The chief executive of South Korea’s top battery maker LG Chem recently said that despite the subpar quality of locally-made battery pouch film, the firm will try to replace some of its Japanese suppliers with local manufacturers.
“It’s true that we have been relying on Japanese suppliers such as DNP and Showa Denko because local suppliers are lower in quality and also too expensive,” said Kim Myung-hwan, CEO of LG Chem who also doubles as the head of the firm’s battery research institute. “Our job is not to consider nationality when finding suppliers, but under the circumstances, we will do our best to replace with local firms.”
He was addressing the KABC 2019 conference hosted by market research firm SNE Research.
The comments come as the Tokyo government is poised to act on its recent decision to delist South Korea from its export whitelist – a move that would effectively deprive the country from privileged trade partner status.
Some of the local suppliers Kim mentioned as potential partners were Youlchon Chemical and Korea Aluminum. In fact, LG Chem has already tested the battery pouch film manufactured by Youlchon, but the products failed to fulfill LG’s standards. LG believes it would take at least two years for it to replace its Japanese suppliers.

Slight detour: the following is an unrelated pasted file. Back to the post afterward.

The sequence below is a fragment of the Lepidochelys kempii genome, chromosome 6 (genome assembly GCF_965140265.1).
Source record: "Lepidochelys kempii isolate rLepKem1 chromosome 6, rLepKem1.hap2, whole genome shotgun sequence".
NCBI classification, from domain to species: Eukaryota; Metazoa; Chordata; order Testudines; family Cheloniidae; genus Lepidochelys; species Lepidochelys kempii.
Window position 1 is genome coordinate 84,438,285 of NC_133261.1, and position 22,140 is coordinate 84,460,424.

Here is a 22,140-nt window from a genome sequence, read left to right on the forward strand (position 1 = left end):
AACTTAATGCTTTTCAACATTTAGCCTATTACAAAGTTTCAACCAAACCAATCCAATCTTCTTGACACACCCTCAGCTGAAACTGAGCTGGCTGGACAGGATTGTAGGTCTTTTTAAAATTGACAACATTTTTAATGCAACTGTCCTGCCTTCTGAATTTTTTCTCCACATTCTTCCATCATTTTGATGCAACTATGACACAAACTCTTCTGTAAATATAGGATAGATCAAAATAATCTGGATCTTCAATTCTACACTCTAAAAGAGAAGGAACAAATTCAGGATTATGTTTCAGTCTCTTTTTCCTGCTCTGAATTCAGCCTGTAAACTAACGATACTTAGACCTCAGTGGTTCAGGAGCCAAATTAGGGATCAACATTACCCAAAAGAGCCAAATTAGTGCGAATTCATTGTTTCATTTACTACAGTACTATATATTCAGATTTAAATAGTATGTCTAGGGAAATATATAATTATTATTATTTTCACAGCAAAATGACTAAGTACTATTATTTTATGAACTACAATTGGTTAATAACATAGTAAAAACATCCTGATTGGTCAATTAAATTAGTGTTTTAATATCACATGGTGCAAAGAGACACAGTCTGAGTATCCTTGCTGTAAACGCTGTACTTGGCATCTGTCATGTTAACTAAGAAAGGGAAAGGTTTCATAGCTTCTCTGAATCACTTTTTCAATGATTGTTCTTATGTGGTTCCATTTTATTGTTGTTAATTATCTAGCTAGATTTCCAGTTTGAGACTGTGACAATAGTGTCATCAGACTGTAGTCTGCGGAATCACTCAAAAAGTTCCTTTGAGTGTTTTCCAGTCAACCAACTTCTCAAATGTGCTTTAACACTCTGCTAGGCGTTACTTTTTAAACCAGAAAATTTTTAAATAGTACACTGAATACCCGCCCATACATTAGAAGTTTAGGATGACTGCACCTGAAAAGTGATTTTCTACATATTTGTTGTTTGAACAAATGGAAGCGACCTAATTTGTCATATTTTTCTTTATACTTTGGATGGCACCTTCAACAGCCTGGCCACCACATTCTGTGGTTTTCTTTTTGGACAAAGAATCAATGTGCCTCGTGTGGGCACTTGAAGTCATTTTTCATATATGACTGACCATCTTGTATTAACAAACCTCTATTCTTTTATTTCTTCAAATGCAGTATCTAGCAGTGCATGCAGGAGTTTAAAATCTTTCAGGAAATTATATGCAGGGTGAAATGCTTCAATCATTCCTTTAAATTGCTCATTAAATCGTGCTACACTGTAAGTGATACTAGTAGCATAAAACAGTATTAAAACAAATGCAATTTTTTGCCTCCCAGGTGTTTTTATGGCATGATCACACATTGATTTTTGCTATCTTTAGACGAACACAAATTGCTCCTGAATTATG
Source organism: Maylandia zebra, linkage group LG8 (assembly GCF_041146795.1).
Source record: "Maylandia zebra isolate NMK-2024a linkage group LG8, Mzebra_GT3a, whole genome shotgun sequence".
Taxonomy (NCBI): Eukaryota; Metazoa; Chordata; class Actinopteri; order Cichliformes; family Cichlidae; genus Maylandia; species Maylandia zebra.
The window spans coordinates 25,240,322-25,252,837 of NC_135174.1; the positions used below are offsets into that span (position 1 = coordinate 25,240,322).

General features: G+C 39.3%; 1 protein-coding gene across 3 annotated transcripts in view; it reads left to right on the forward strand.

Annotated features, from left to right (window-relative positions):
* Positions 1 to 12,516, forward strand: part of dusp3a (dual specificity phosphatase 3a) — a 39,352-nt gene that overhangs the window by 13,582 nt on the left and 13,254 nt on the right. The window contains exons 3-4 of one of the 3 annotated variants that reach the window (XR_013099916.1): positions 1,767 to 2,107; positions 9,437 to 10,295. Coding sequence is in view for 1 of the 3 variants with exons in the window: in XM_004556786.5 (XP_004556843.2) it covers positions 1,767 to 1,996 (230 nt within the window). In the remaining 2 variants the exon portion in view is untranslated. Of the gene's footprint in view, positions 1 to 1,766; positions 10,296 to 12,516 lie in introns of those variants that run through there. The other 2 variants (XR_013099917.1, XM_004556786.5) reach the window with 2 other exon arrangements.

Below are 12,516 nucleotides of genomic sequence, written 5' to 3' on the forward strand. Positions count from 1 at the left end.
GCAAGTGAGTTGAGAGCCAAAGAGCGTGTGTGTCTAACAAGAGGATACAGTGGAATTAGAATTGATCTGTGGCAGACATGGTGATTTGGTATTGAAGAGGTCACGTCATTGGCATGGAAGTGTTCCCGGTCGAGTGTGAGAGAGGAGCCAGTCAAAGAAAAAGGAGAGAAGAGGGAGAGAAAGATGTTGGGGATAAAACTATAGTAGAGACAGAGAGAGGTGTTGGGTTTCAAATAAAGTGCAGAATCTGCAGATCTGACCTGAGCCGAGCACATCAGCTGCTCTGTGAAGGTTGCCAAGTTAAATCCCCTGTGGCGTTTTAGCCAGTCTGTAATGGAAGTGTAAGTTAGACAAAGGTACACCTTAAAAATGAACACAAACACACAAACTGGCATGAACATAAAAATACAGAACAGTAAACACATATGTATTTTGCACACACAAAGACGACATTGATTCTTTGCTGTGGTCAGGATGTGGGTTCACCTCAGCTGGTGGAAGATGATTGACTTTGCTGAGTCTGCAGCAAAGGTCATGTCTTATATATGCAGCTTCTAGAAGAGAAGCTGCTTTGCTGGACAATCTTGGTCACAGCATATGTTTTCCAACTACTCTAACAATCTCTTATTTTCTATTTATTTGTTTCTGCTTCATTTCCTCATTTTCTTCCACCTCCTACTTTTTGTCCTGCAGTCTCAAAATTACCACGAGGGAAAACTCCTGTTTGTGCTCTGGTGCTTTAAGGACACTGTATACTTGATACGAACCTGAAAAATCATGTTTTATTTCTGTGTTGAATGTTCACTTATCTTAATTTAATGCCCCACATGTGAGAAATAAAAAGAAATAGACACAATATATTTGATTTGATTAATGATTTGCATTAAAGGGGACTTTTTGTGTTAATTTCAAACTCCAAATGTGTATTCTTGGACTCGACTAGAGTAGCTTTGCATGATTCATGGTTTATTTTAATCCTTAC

The LG Chem CEO also said that even after being taken off the whitelist, there would not be too many problems because both DNP and Showa Denko are IC companies. “The reason we are seeking localization is to prepare for worst-case scenarios,” he added.
Battery pouch film protects the battery cells from foreign substances, and also affects the overall efficiency. Both LG Chem and SK Innovation, which supply pouch type batteries for electric vehicles, entirely depend on Japanese suppliers for the film. Globally, Japanese makers hold an over 70% global market share.
Addressing questions about whether LG Chem has supplied cylindrical batteries for Tesla, the CEO declined to comment.
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